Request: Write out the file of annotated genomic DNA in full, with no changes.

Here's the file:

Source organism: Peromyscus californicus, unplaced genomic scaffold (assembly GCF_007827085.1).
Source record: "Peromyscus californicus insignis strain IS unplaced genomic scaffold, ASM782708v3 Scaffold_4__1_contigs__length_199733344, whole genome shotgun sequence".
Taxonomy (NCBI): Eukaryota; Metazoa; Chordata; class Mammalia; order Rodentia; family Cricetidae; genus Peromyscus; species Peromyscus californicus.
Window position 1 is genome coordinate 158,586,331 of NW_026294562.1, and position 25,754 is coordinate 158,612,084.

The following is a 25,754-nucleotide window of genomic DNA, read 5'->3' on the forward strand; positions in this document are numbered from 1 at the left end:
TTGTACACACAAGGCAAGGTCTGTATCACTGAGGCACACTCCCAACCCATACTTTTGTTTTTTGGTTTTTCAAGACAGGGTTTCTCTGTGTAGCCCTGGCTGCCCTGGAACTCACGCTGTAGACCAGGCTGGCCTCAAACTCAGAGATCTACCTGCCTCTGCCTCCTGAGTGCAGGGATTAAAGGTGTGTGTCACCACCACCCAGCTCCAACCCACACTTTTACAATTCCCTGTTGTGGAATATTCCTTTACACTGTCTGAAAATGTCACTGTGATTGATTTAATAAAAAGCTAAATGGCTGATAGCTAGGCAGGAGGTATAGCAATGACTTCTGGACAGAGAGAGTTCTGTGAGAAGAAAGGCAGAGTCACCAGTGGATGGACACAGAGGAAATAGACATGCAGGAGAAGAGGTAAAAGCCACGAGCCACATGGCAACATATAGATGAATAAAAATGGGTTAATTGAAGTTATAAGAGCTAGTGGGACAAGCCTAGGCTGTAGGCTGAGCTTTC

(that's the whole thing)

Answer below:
Source organism: Peromyscus californicus, unplaced genomic scaffold (assembly GCF_007827085.1).
Source record: "Peromyscus californicus insignis strain IS unplaced genomic scaffold, ASM782708v3 Scaffold_4__1_contigs__length_199733344, whole genome shotgun sequence".
Taxonomy (NCBI): Eukaryota; Metazoa; Chordata; class Mammalia; order Rodentia; family Cricetidae; genus Peromyscus; species Peromyscus californicus.
Window position 1 is genome coordinate 158,586,331 of NW_026294562.1, and position 25,754 is coordinate 158,612,084.

The following is a 25,754-nucleotide window of genomic DNA, read 5'->3' on the forward strand; positions in this document are numbered from 1 at the left end:
TTGTACACACAAGGCAAGGTCTGTATCACTGAGGCACACTCCCAACCCATACTTTTGTTTTTTGGTTTTTCAAGACAGGGTTTCTCTGTGTAGCCCTGGCTGCCCTGGAACTCACGCTGTAGACCAGGCTGGCCTCAAACTCAGAGATCTACCTGCCTCTGCCTCCTGAGTGCAGGGATTAAAGGTGTGTGTCACCACCACCCAGCTCCAACCCACACTTTTACAATTCCCTGTTGTGGAATATTCCTTTACACTGTCTGAAAATGTCACTGTGATTGATTTAATAAAAAGCTAAATGGCTGATAGCTAGGCAGGAGGTATAGCAATGACTTCTGGACAGAGAGAGTTCTGTGAGAAGAAAGGCAGAGTCACCAGTGGATGGACACAGAGGAAATAGACATGCAGGAGAAGAGGTAAAAGCCACGAGCCACATGGCAACATATAGATGAATAAAAATGGGTTAATTGAAGTTATAAGAGCTAGTGGGACAAGCCTAGGCTGTAGGCTGAGCTTTC